Alex Ross

This Wednesday, DC Comics will be releasing the landmark 1000th issue of the longest-running comic book published in America, Detective Comics. Yup, if you look the word “landmark” in the dictionary, you’ll see a picture of Alex Ross’s variant cover.

Go ahead. Check it out.

I’m a fan of Alex’s, both his work and his own self. But I really like this cover not only because it is a true tribute to Batman, who (not-coincidentally) turns 80 this week, but because it doesn’t have The Joker on it.

Michael Cho

Now, trust me on this one too: the real reason Detective Comics #1000 is called #1000 is not because of its linear numbering. It’s because there are 1000 different variant covers. Hey, kids! Collect them all!

No. Don’t bother. I’m sure DC will release a hardcover reprinting them. And I’m pretty sure I’ll buy it. But this week I am not ranting about the crisis of infinite variants, but, knowing me I probably will in the future.

Uh-uh. This week I’m ranting about The Joker.

Jerry Robinson

When I saw Michael Cho’s variant, my first reaction was not “wow, what a cool tribute to Shelly Moldoff.” Nor was it “wow, what a cool tribute to my precocious childhood.” It was this, and I said it out loud as though I’d impress our cats. You’ll note the ersatz story is titled “Too Many Batmans.”

I said “Ha! You mean “too many Jokers!” Seriously. My reaction took the broad view for a change.

I grew up during the dead zone of great Batman villains. Appearances of The Joker, Catwoman, the Penguin et al were very few and very far between. They interfered with all those space aliens and robots and monsters the Dynamic Duo took on in DC’s nearly-successful attempt to crush the second of their crown jewels. It’s possible that somebody thought these baddies might incur the wrath of the (then) all-powerful Comics Code of America. Whatever. When any of the Big Bads appeared, it was a big deal.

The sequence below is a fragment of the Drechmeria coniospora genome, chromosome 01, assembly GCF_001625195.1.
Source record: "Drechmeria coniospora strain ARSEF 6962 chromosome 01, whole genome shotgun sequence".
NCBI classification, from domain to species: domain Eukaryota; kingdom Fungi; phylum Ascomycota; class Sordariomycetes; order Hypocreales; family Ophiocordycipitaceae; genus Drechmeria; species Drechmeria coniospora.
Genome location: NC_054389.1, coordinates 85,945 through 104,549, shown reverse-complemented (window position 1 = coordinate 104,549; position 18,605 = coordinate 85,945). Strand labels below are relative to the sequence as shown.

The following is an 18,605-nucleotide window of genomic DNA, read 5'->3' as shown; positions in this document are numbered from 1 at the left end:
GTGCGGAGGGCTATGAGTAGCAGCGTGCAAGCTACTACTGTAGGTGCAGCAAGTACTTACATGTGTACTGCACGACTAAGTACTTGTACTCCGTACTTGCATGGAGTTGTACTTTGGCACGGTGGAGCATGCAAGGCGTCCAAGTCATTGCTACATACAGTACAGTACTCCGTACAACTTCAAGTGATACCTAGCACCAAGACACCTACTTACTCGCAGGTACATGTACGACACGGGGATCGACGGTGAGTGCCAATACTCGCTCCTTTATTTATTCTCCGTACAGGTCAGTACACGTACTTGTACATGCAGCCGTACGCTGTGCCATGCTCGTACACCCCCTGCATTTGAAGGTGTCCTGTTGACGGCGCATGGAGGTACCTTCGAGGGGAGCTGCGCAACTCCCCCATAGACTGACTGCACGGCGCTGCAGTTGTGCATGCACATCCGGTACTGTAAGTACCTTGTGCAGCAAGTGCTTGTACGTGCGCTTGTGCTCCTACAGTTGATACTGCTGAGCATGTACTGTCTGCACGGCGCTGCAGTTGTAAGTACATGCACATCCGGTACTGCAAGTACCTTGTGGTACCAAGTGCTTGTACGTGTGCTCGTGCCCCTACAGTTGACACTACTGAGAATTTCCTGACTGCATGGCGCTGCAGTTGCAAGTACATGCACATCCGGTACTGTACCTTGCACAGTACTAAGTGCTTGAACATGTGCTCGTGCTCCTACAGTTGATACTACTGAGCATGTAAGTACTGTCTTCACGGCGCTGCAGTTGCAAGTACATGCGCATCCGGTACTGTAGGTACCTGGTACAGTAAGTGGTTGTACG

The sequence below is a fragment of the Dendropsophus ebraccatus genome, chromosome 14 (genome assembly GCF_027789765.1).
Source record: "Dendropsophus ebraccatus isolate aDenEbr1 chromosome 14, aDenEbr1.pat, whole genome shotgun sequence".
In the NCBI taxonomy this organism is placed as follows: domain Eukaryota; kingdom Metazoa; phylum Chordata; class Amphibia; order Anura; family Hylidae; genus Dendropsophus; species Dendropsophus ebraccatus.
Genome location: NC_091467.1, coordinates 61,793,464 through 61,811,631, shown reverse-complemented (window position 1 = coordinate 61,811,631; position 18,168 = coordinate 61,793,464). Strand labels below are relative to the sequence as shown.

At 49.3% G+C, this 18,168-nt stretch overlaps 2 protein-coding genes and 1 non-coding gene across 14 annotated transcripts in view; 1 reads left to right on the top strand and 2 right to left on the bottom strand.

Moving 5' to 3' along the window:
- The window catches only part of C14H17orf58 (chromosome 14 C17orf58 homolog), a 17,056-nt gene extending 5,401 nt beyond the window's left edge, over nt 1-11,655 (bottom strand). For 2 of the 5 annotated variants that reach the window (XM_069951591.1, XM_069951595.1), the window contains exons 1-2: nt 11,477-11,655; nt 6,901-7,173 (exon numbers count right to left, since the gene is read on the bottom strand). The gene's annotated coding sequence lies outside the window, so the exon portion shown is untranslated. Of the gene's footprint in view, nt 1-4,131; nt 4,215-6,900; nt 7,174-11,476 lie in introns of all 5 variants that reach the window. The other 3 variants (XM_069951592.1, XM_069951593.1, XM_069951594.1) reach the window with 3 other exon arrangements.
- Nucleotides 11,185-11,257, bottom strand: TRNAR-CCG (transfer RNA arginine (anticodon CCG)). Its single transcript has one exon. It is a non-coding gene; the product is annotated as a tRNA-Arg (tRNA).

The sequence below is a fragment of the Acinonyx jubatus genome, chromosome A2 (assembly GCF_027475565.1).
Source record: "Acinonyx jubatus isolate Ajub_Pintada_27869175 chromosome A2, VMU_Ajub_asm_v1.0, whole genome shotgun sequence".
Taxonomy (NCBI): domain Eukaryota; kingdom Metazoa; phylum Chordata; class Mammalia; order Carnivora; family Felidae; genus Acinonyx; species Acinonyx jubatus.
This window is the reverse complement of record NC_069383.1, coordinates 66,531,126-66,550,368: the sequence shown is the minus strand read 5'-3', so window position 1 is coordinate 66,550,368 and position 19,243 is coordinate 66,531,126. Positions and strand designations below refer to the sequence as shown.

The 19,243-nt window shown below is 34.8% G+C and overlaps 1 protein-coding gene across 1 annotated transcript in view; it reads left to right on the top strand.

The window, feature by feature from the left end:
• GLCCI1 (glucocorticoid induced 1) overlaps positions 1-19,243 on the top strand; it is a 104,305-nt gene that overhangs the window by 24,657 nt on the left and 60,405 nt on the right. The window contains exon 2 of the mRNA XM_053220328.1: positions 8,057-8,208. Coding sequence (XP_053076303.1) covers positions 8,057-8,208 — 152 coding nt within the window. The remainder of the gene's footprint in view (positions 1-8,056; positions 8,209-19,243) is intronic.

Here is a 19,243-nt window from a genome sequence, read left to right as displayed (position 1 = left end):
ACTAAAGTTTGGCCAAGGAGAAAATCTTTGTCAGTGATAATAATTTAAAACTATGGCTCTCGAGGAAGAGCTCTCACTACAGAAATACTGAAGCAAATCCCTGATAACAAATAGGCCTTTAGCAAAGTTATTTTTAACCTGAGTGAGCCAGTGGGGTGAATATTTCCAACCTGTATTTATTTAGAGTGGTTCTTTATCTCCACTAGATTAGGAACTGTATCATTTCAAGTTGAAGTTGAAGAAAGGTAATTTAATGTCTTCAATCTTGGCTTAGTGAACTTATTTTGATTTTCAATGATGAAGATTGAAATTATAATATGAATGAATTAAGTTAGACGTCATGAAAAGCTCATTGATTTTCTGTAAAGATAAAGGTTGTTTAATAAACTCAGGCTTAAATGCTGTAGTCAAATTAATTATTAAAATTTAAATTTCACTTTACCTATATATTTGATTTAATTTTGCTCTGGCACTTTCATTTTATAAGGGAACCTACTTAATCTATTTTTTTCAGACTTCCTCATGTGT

Dick Sprang and Rick Taylor

Then editorial director Irwin Donenfeld decided Batman was about to crash into the ground and he made the sound most successful decision in his comics career: he did a Hail Mary and gave the franchise to The Great Resurrector (is that a mixed metaphor?), Julius Schwartz, who brought in Carmine Infantino, Gar Fox and John Broome to do an overhaul. Later they were joined by the likes of Denny O’Neil, Archie Goodwin, Steve Englehart, Neal Adams, Jim Aparo and Marshall Rogers – and many more of that caliber. Of course, the teevee show came down the pike and brought the whole thing off.

They brought back the Big Bads, but – get this – they used them judiciously. It was still a big deal when I saw The Joker on the cover. And when The Penguin was cover-featured, I almost lost my tiny little fanboy mind.

Let’s flash-forward (sorry) to… today.

Carmine Infantino and Joe Giella

These days, does DC Comics publish any comic books without The Joker? On a percentage basis, he shows up more frequently than Sam Jackson appears in Marvel Studios movies. I swear, if DC were to resurrect Sugar and Spice in their original form, The Joker would appear in the second issue.

Holy crap. I think I just gave Keith Giffen an idea.

This is not to say that there haven’t been some truly excellent Joker stories. DC is not out to defy the law of averages, and the recent Batman #49 (volume whatever) was one of the best Joker stories since Laughing Fish. And Batman wasn’t even in it. But outside of a few stories, The Joker has appeared so frequently that he’s got mini-Jokers such as Harley Quinn and… The Batman’s Daughter? That one raises issues I’d rather not contemplate. Ever.

And now we’ve got a Batmanless Joker movie. And a Batmanless Birds of Prey movie, starring Harley Quinn, who also returns (or so it is said) in Suicide Squad II. Also Batmanless, but Jared Leto is expected to provide The Joker’s shits and grins. We have no Batman movie, nor do we have an actor to play Batman on the silver screen. But we’ve got plenty of Jokers.

Which is one hell of a straight line.

The Joker might appreciate that… if he only had the time.

2 thoughts on “Brainiac On Banjo #031: The Joker’s On Us

  1. My favorite Joker story, (and it doesn’t have Batman in it either), appeared in the promotional 25 cent DC Nation #0, “Your Big Day.”

    The Joker shows up at the home of ordinary citizen Roger Martello insisting that his invitation to Batman’s wedding will be sent there. The entire premise is so absurd, (and Martello points that out to him), that it unconditionally illustrates the Joker’s insanity.

    The art by Clay Mann is realistic and creepy which serves the story perfectly. But it is Tom King’s pacing of what would ordinarily be a silly presumption by the Joker, to an Hitchcockian horror story.

    I reread it regularly.

  2. …and we shouldn’t forget Gotham, which has had two different nearly Jokers and may feature Batman vs Joker in the final episode next month! Great column, Mike!

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